FOR IMMEDIATE RELEASE:
Contact: Patricia Tricorache, +1-305-766-8229
In 2009, the Cheetah Conservation Fund (CCF) was invited to participate in a programme by the Indian government to reintroduce cheetahs to that country after nearly 60 years of extinction. The plan, headed by Dr. M.K. Ranjitsinh, who served as India’s first Director of Wildlife Preservation and is now Chairman of the Wild Trust of India (WTI), will reintroduce cheetahs in stages over the next decade, possibly starting in early 2012.
In an advisory capacity, CCF has been working with the WTI and India’s authorities to discuss the best strategies for this reintroduction and has conducted field inspections in order to determine the most viable release areas. The Palpur-Kuno Wildlife Sanctuary, a 344,686 square kilometre (133,084 square mile) reserve in central India, has been chosen for the first reintroduction. The sanctuary is home to many species, including wolves, leopards and nilgai –Asia’s largest antelope.
CCF has made suggestions about necessary infrastructure changes as well as community involvement and education. CCF advises that local communities be counselled in living harmoniously with wildlife, particularly predators, through training and communications programmes. Sustainable tourism will be encouraged so that jobs and business opportunities for the local people can be created. Conservation biologists from India have attended several of CCF’s international courses in Cheetah Conservation Biology, and in Integrated Livestock, Wildlife, and Predator Management. These courses focus on capacity building and mitigating conflict between people and wildlife countries, with a special emphasis on the cheetah. Dr. M.K. Ranjitsinh and colleagues have visited CCF in Namibia.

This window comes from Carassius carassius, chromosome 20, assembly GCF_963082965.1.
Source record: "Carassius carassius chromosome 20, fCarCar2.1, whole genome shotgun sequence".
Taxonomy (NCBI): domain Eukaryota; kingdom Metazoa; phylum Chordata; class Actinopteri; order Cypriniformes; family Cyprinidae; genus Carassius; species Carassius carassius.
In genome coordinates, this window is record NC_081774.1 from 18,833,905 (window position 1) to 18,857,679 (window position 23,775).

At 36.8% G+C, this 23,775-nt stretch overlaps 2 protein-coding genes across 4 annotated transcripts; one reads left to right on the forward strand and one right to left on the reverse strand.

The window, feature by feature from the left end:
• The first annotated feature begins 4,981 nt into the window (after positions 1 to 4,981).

CCF developed a proven protocol for re-introducing wild-caught cheetahs that allows the animals to perfect their skills in a safe environment before being released. To date, CCF has successfully re-wilded cheetah in two regions in Namibia. Lessons learned from these successes will assist local Indian NGOs with the reintroduction. In addition, CCF will provide an experienced ranger to train local rangers and WTI researchers in cheetah monitoring and behaviour.
The reintroduction has been approved and budgeted by the Government of India. It will return cheetahs to the grasslands ecosystem where they used to thrive. Some parties have voiced their fear that the reintroduction of the cheetah will diminish efforts to save the tiger. There is also concern about the genetic history of Asiatic cheetah. As there are no living Indian cheetahs and, thus, no concern about mixing populations, the Indian programme plans to import cheetahs from Southern Africa. CCF respects the Indian Government’s stance on these issues and is providing assistance when appropriate.
CCF is currently gathering information about animals for possible export to India, and pending all import permits necessary to abide by CITES regulations, cheetahs might be roaming in India once again as early as 2012.
• The Cheetah Conservation Fund is a Namibian non-profit trust dedicated to the long-term survival of the cheetah and its ecosystems.
• Since 1990, the organisation has developed education and conservation programmes based on its bio-medical cheetah research studies, published scientific research papers and has presented educational programmes to more than 350,000 outreach school learners, donated over 375 livestock guarding dogs to commercial and communal farmers as part of the CCF innovative non-lethal livestock management programme, and has established a cheetah genome resource bank of cheetah sperm, tissue and blood samples.
• Research into cheetah biology and ecology has greatly increased our understanding of the fastest land animal and education programmes for schools and the farming community help change public attitudes to allow predator and humans to co-exist. However, despite the many successes of CCF programmes, the cheetah is still Africa’s most endangered big cat with ~10,000 cheetahs remaining.
• In the early 1900s, there were an estimated 100,000 cheetahs in 44 countries. Current estimates of cheetah populations range from 7,500 to 12,500 in 24 African countries and a tiny population of less than 100 individuals in Iran. Namibia is home to an estimated 25% of the remaining world’s population of free-ranging cheetahs.